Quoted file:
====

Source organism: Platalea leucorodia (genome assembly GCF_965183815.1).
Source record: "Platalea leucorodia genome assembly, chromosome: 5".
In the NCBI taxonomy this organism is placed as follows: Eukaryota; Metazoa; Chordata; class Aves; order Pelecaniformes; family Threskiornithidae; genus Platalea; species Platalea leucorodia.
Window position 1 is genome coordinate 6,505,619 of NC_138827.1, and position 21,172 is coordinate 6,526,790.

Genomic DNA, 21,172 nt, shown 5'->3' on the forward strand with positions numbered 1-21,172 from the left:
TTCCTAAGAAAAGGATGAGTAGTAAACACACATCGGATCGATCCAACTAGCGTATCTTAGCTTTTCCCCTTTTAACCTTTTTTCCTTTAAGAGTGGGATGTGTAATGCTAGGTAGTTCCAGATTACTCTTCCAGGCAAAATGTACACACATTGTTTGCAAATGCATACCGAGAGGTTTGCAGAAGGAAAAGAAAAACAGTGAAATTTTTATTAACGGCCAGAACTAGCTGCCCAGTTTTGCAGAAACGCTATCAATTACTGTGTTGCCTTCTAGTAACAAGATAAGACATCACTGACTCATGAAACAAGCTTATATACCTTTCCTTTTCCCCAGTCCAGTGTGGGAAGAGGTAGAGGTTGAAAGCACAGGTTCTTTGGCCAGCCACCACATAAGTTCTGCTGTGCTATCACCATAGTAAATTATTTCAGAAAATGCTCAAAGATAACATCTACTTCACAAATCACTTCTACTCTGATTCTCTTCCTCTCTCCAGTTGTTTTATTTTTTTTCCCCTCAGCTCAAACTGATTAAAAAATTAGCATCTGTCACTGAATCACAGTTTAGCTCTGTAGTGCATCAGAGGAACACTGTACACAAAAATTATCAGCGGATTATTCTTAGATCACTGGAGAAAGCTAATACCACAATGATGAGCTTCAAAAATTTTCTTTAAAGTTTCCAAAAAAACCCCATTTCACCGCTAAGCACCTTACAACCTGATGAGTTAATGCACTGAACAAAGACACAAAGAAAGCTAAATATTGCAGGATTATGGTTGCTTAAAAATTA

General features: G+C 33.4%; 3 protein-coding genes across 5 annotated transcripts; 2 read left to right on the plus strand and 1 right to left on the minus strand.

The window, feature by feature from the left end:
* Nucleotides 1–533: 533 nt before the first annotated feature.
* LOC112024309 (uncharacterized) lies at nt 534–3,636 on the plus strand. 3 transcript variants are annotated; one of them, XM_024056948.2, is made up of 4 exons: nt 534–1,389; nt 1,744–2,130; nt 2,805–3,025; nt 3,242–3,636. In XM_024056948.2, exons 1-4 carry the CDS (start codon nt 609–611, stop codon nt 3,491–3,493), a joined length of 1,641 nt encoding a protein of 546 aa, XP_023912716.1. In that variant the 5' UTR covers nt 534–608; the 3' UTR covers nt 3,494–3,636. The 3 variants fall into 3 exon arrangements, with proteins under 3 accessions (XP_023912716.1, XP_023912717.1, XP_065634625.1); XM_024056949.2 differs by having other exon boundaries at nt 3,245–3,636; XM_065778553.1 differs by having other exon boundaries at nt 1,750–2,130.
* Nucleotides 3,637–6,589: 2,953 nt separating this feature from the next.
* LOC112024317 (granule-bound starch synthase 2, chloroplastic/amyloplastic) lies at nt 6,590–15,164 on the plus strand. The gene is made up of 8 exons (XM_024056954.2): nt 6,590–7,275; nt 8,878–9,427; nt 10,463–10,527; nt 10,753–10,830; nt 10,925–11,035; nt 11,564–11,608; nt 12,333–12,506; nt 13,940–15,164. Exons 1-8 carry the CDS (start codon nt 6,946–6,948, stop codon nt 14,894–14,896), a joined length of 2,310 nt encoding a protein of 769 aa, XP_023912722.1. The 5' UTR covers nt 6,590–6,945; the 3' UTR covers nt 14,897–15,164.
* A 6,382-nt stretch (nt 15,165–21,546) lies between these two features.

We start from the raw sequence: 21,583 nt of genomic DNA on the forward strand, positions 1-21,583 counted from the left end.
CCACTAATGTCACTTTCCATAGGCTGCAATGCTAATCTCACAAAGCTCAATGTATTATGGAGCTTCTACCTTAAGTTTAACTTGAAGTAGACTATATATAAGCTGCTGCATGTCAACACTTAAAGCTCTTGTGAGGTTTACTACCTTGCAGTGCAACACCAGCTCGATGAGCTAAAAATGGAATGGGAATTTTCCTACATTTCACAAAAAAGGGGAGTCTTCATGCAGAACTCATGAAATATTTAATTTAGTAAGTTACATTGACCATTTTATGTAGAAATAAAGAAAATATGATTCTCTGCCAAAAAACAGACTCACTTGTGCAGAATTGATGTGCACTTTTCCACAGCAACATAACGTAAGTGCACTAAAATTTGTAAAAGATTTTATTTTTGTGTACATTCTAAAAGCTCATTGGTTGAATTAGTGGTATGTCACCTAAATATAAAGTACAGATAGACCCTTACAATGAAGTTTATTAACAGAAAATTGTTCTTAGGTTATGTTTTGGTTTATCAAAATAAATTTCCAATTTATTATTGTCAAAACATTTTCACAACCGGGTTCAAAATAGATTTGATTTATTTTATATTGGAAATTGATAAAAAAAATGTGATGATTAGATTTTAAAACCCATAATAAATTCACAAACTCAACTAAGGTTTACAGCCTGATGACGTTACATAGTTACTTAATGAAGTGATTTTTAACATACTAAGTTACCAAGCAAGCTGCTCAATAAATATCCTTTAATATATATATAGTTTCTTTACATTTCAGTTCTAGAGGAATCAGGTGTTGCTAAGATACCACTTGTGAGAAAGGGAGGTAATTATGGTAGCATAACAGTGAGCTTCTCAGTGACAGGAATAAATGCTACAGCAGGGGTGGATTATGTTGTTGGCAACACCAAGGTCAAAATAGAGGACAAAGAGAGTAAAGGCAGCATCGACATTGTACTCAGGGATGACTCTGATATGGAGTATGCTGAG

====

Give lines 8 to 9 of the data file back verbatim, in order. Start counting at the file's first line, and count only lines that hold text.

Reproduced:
The window, feature by feature from the left end:
* Nucleotides 1–533: 533 nt before the first annotated feature.